Cornishman Article April 2018
Last month we reported that Cornwall Council with our local NHS organisations had agreed to set up an Accountable Care System (ACS) to be officially launched on April 1st, with plans to go live in April 2019. This would eventually be responsible for running Cornwall’s Health and Social Care services. What is driving this initiative is the ‘threat’ of reduced funding from NHS England if Cornwall does not conform to the national plans.
The first part of this system, a ‘commissioning arm’, came before Cornwall Council Cabinet on the 28th March with a recommendation for approval that was different from the original Overview and Scrutiny Panel recommendation. This change had caused consternation, with some councillors blaming the change on ‘far left wing’ protestors. West Cornwall HealthWatch, which is totally independent of party politics, finds it worrying that health campaigners of any political persuasion can be vilified for carrying out their democratic right to lobby councillors and ask questions of largely unaccountable health organisations.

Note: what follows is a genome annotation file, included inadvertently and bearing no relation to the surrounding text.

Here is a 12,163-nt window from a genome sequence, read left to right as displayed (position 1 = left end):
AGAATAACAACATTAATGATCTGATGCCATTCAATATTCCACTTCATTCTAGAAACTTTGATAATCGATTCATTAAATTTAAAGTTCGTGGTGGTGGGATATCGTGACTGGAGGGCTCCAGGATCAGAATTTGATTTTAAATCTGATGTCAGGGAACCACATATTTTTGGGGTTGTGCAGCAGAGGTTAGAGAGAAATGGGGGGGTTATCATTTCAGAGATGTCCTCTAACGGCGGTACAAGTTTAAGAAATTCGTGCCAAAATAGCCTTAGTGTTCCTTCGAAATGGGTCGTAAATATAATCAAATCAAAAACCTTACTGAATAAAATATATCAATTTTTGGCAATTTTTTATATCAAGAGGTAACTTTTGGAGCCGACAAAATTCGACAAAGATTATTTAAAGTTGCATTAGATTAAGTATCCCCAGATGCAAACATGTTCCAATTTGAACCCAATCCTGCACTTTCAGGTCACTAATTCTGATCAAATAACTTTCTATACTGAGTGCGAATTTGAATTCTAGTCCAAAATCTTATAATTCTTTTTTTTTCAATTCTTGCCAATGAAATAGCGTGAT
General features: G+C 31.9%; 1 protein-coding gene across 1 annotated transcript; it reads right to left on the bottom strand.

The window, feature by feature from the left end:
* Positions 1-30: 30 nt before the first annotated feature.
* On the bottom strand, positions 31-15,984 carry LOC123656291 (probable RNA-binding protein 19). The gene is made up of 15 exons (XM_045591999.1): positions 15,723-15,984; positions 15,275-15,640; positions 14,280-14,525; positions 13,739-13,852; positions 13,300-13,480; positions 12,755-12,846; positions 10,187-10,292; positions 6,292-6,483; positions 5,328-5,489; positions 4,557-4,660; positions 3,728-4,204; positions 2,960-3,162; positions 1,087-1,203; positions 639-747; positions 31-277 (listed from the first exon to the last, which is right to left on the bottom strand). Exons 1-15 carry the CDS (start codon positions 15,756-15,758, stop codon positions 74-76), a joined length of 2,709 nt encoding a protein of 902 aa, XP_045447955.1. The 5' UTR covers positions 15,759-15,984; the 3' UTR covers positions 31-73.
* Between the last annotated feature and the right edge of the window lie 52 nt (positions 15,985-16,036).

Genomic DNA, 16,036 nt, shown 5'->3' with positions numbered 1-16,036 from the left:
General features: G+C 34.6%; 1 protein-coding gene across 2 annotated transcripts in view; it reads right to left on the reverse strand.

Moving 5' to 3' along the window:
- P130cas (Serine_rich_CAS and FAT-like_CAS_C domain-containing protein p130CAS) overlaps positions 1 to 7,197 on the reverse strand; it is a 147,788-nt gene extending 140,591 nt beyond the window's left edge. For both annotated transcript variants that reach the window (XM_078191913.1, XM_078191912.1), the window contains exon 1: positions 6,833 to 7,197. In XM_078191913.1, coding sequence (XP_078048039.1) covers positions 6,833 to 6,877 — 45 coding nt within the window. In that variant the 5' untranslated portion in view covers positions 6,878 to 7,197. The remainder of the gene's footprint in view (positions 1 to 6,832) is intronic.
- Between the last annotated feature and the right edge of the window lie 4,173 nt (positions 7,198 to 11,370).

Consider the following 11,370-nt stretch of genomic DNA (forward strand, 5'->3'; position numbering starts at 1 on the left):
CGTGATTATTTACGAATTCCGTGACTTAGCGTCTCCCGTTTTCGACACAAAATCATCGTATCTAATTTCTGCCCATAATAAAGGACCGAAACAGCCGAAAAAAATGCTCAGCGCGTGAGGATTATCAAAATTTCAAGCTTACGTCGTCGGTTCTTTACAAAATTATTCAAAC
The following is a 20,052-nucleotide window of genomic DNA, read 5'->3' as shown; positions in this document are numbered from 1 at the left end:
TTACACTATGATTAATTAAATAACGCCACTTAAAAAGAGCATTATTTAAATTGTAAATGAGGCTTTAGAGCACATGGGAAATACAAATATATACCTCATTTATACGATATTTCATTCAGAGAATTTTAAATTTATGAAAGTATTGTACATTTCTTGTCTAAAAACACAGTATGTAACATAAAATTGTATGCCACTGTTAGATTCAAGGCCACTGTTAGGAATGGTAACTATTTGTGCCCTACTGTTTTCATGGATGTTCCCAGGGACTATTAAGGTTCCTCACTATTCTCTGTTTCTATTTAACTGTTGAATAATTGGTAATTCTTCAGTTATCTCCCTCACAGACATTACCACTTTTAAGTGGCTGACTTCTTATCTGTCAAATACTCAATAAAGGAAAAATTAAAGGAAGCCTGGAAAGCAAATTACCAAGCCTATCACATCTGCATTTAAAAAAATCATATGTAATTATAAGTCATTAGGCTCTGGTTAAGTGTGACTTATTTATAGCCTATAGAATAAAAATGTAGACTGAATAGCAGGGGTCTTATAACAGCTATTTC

The Cabinet voted (but not unanimously) to accept a recommendation which includes being a partner with the NHS in developing integrated strategic commissioning (ISC) for health and social care, keeping shared leadership, not to take on any NHS debt, and to use the Council’s Health and Wellbeing Board to oversee the approach. This went against their Overview and Scrutiny Panel findings to set up a new ‘vehicle’ to run the ACS, and differs from the NHS Kernow recommendation. There was no mention of aligning/integrating budgets and it was suggested that ISC can’t begin until the ‘Shaping our Future’ plan for provision of services is made public –we wait and wait!
We seem to have arrived at a point where the public find it hardto work out what is happening whilst many councillors are not really clear what they have voted for, or if and when it will happen?
So, it was a breath of fresh air to attend West Cornwall HealthWatch’s AGM two weeks ago. Thirty plus people listened to Journalist Graham Smith, Councillor Loveday Jenkin and a speaker from WCHW, give their take on ‘Integration, Transformation or Consternation’, followed by a wide-ranging discussion. It was pointed out that twenty years of initiatives for integrated working have not worked with the main barriers being that the NHS is free at the point of need, whereas social care is means tested; the NHS is accountable to NHS England, Cornwall Council is accountable to their electorate; and there is no common IT system. Overwhelmingly, the meeting agreed that more funding was required and too much time and energy was being spent on reorganising structures and changing titles, when the focus should be on improving services for patients and carers.
451 words Copyrighted to WCHW.
Jane Varker, Jan Williams and Marna Blundy